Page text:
The Suhl indictment mentions no other associations. He is accused of bribing Jones and Carter, both of whom have entered guilty pleas. Jones is to be sentenced Jan. 8. Carter is to be sentenced Feb. 18.

I asked for a comment from the Department of Human Services, which has shipped millions in federal and state money to Suhl over the years. Said Amy Webb:

As you know, he and his companies were suspended as Medicaid providers last year when these allegations first surfaced. That suspension still stands. We’ll continue to monitor the situation.

Here’s the government news release:

The owner of two Arkansas mental health companies that provide inpatient and outpatient mental health services to juveniles was indicted yesterday for engaging in a scheme to bribe a former deputy director of the Arkansas Department of Human Services (ADHS), announced Assistant Attorney General Leslie R. Caldwell of the Department of Justice’s Criminal Division.

A federal grand jury in the Eastern District of Arkansas returned the six-count indictment on Dec. 2, 2015, charging Theodore E. Suhl, 50, of Warm Springs, Arkansas, with conspiracy to commit bribery and honest services fraud, three counts of honest services fraud, one count federal funds bribery and one count of interstate travel in aid of bribery.

The indictment alleges that Suhl bribed Steven B. Jones, former deputy director of ADHS, to perform acts in his official capacity that benefited Suhl and his mental health companies and to provide internal ADHS information to Suhl. Beginning in approximately April 2007, Suhl, Jones and Phillip W. Carter, a former probation officer in Crittenden County, Arkansas, and a West Memphis, Tennessee [sic], council member, allegedly periodically met at restaurants in Memphis, Tennessee, and rural Arkansas in order for Suhl to request assistance from Jones. In exchange for Jones’ agreement to perform official acts, Suhl allegedly paid Jones by issuing checks made payable to the pastor of Carter’s church that Carter and the pastor then deposited and cashed in order to provide cash payments to Jones.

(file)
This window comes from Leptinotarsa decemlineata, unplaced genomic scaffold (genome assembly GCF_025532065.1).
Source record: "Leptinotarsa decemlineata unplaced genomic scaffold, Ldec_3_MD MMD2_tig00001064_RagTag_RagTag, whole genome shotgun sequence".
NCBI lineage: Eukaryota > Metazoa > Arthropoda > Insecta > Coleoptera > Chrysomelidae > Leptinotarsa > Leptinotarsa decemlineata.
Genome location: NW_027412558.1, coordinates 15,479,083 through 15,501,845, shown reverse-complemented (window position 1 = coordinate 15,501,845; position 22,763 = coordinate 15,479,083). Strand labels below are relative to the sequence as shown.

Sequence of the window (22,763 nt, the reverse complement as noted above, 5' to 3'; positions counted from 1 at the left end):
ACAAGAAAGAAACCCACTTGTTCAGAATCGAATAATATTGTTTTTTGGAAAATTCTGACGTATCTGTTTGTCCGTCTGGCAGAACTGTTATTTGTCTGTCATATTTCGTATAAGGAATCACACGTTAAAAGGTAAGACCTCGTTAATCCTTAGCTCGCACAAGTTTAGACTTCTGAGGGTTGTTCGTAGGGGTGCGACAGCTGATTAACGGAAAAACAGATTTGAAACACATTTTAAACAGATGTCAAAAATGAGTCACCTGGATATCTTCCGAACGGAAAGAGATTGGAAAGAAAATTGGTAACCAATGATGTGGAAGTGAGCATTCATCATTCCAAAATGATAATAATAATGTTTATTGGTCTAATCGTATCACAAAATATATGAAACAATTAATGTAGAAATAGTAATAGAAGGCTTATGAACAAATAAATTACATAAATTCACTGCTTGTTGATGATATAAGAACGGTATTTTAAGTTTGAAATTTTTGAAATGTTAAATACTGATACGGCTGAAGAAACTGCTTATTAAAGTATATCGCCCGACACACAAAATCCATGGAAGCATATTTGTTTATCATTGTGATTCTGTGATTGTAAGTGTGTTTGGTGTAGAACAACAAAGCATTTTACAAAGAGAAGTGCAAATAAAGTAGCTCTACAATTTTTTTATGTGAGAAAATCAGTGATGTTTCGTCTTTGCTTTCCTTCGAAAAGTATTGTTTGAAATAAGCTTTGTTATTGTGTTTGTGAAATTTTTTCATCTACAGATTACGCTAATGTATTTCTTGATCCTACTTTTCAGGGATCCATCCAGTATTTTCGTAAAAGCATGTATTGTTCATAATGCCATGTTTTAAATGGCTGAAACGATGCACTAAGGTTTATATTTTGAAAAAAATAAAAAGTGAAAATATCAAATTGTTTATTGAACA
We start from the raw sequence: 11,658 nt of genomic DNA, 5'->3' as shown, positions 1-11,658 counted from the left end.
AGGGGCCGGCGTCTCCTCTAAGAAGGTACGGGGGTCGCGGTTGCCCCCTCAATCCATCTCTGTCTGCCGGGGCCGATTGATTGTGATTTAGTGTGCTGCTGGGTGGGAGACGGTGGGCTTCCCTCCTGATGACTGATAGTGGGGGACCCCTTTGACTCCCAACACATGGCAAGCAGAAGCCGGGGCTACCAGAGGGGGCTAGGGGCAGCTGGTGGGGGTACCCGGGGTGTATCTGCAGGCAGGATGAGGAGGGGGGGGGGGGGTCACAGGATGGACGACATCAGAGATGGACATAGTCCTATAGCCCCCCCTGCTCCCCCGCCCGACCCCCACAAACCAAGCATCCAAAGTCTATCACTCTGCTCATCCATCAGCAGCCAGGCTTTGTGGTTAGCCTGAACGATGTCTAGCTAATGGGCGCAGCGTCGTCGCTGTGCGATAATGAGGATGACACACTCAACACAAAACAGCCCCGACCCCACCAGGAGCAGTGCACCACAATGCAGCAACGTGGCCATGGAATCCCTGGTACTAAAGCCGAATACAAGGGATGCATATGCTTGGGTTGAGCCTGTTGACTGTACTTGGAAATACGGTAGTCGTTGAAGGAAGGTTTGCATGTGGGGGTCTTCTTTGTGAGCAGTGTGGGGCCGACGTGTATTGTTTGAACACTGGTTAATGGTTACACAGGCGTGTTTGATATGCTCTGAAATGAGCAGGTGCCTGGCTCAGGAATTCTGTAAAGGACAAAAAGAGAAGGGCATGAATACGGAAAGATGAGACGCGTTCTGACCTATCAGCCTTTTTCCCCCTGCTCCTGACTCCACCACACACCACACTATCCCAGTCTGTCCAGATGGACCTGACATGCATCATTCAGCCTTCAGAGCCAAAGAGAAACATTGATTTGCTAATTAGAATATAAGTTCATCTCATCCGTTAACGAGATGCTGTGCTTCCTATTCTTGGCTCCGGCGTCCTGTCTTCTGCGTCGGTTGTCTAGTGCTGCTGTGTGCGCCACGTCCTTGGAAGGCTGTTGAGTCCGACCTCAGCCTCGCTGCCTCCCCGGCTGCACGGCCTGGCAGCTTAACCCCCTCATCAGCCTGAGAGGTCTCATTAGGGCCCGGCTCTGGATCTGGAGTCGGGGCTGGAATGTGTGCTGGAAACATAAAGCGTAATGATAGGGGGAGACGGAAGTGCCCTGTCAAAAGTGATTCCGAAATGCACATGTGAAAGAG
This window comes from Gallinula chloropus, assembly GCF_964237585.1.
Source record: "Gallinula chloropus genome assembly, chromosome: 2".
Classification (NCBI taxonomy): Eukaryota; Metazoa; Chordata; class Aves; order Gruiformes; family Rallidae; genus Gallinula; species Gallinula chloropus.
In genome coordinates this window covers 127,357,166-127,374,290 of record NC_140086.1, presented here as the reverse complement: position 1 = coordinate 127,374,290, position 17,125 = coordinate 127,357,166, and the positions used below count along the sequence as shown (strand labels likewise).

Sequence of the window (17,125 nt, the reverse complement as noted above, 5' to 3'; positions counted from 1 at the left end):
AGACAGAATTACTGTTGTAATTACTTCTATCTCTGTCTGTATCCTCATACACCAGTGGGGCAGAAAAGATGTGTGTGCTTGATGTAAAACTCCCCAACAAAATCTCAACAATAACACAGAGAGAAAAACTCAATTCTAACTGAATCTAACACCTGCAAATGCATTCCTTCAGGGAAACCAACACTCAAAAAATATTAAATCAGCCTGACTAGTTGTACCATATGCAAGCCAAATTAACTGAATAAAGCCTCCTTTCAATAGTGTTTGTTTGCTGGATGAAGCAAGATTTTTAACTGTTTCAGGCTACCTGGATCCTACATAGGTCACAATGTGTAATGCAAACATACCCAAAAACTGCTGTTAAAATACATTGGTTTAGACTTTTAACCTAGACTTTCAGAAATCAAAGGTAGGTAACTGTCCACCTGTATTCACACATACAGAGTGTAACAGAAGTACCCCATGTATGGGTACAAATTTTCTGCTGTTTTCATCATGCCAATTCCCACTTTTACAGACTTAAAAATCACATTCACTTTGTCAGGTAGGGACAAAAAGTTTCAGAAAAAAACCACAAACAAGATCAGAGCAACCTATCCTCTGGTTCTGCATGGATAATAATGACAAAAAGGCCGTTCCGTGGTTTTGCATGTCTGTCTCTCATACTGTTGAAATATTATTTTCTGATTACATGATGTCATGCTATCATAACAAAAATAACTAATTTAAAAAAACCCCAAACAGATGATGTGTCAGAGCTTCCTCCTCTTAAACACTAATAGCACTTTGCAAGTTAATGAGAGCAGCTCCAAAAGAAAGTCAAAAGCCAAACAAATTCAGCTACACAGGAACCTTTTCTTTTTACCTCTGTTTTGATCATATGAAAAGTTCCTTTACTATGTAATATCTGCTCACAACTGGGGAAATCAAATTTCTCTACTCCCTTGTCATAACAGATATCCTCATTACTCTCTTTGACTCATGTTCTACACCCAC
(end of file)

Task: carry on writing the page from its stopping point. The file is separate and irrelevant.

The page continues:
Jones previously pleaded guilty to federal funds bribery and conspiracy for his involvement in the scheme. Carter previously pleaded guilty to conspiracy to commit federal funds bribery and honest services wire fraud. Jones and Carter currently await sentencing.

The charges and allegations contained in the indictment are merely accusations, and the defendant is presumed innocent unless and until proven guilty.

Trial Attorneys Lauren Bell, John D. Keller and Amanda R. Vaughn of the Criminal Division’s Public Integrity Section are prosecuting the case. The FBI’s Little Rock Field Office investigated the case.